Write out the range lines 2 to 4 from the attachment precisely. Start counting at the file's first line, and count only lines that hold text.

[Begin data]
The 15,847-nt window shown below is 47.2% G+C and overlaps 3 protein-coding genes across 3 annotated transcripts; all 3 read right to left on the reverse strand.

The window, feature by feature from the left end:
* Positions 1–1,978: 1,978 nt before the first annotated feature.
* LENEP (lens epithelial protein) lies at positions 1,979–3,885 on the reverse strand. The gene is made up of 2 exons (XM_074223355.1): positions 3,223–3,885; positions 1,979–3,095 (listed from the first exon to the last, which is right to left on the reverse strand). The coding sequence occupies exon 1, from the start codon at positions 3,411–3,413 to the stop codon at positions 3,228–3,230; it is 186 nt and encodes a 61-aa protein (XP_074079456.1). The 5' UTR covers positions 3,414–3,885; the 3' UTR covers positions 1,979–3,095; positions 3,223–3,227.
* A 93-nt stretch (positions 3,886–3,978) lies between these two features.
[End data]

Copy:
The window, feature by feature from the left end:
* Positions 1–1,978: 1,978 nt before the first annotated feature.
* LENEP (lens epithelial protein) lies at positions 1,979–3,885 on the reverse strand. The gene is made up of 2 exons (XM_074223355.1): positions 3,223–3,885; positions 1,979–3,095 (listed from the first exon to the last, which is right to left on the reverse strand). The coding sequence occupies exon 1, from the start codon at positions 3,411–3,413 to the stop codon at positions 3,228–3,230; it is 186 nt and encodes a 61-aa protein (XP_074079456.1). The 5' UTR covers positions 3,414–3,885; the 3' UTR covers positions 1,979–3,095; positions 3,223–3,227.